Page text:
This proposal raises two key questions. First, is it practicable? Second, what purpose would it serve? In particular, could the measure of the change in net worth derived from this estimate replace the conventional indicator, or even the inflation-adjusted and cyclically-adjusted version of the conventional indicator?

Unlike the conventional accounting measure, the comprehensive measure would require that assumptions be made about such macroeconomic phenomena as the rates of growth of real and nominal GDP, the evolution of the general price level and of interest rates, as well as the price of assets owned by the government. Changes in net worth from some of the sources noted above would be more easily estimated than others. For just two examples of difficult valuation problems, consider changes in the value of a missile system or in the value of national parks or natural reserves. More tractable would be the valuation of mineral royalty rights, but much uncertainty would attach to the estimate.

Changes in net worth resulting from increases in the present value of future expenditures under an entitlement program could be estimated with the aid of a macroeconomic model, but inevitably the assumptions that would need to be made regarding the model’s exogenous variables and policy instruments would be somewhat arbitrary, as noted in the previous section. In particular, the future course of expenditures under an entitlement program may be determined by current legislation given the macroeconomic environment, but the same is not true of other expenditures.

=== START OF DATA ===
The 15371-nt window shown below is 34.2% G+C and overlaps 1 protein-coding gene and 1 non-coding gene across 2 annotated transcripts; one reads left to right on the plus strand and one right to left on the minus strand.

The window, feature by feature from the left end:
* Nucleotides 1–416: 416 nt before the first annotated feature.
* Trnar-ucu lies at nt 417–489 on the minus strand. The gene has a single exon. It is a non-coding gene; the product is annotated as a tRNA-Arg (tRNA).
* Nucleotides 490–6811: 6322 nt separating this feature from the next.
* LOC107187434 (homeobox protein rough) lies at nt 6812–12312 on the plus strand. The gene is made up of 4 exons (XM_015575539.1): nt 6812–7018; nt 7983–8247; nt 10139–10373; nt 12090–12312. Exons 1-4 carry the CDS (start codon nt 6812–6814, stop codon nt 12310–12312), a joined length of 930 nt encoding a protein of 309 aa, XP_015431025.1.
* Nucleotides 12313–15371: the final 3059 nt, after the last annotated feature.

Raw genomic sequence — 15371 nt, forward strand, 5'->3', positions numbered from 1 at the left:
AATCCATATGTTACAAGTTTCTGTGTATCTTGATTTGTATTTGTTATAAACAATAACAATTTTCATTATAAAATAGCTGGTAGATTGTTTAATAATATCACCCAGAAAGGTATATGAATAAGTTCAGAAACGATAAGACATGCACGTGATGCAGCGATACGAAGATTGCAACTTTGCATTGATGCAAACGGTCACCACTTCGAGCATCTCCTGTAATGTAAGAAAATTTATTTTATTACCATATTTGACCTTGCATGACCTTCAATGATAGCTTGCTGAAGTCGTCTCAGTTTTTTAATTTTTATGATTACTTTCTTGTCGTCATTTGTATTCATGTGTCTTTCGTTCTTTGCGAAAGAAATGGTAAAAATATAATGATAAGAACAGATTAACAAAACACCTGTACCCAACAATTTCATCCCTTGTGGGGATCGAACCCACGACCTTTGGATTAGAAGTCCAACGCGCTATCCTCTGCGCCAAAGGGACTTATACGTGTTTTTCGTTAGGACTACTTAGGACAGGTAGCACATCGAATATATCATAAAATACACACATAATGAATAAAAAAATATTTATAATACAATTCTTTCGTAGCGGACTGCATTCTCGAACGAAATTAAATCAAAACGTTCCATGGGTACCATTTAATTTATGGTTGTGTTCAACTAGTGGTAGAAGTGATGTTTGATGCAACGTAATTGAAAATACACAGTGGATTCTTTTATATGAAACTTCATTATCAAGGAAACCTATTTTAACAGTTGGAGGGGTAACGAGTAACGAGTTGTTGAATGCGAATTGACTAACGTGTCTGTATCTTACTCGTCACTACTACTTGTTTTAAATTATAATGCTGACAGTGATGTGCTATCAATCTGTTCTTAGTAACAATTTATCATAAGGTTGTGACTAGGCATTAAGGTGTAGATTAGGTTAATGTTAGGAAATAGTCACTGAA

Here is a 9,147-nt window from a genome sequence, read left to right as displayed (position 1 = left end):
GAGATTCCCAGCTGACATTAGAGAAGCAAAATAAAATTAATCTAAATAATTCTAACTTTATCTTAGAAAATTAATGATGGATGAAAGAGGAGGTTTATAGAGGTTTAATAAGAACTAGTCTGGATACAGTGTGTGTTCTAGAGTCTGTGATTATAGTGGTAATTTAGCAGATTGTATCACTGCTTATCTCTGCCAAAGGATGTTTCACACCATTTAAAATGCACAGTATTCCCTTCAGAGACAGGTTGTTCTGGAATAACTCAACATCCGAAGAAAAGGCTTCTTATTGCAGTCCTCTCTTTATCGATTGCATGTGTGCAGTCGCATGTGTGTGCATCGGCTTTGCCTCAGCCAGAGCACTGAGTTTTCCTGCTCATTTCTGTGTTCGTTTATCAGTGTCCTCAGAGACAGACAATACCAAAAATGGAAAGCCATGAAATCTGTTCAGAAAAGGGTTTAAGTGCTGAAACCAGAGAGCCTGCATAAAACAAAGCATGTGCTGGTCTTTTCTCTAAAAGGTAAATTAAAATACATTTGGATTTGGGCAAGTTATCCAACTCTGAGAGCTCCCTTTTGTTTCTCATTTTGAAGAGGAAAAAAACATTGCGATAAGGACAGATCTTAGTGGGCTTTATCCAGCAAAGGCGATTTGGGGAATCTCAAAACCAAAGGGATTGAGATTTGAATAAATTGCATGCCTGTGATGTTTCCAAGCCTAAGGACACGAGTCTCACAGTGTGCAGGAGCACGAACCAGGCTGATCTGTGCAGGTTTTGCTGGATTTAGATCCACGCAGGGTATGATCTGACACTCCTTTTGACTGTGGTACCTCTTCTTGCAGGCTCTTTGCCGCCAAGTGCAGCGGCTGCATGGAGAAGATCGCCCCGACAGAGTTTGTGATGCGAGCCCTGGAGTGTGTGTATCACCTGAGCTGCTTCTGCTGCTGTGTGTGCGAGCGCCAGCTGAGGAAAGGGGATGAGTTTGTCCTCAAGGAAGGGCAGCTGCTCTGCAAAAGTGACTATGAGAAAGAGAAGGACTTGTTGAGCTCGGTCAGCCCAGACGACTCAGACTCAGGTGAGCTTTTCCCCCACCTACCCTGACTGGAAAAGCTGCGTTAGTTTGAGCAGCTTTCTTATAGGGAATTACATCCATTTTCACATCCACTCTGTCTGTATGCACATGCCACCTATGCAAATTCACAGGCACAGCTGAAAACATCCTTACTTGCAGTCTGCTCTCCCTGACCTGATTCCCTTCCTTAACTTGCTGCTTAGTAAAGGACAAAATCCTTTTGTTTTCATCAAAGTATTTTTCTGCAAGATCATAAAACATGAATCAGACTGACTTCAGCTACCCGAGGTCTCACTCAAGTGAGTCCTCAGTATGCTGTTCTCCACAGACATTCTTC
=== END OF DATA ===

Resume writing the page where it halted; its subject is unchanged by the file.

Nonetheless, at least some of these changes in net worth could be used to augment the conventional measure. The question remains whether the more comprehensive measure would be a better indicator of the stance of fiscal policy. To illustrate some of the implications of a broader measure, consider the case of a hypothetical economy that enjoys a discovery of a substantial reserve of petroleum in the public domain. The discovery will increase the public sector’s net worth, because it increases the value of the government’s mineral rights. However, this increase will not be reflected in either the flow of funds deficit or in any of the conventional indicators of the fiscal stance, including those correcting for the effects of inflation and the business cycle. Does the exclusion of changes in the value of such assets from the public sector balance or from the indicators make them misleading?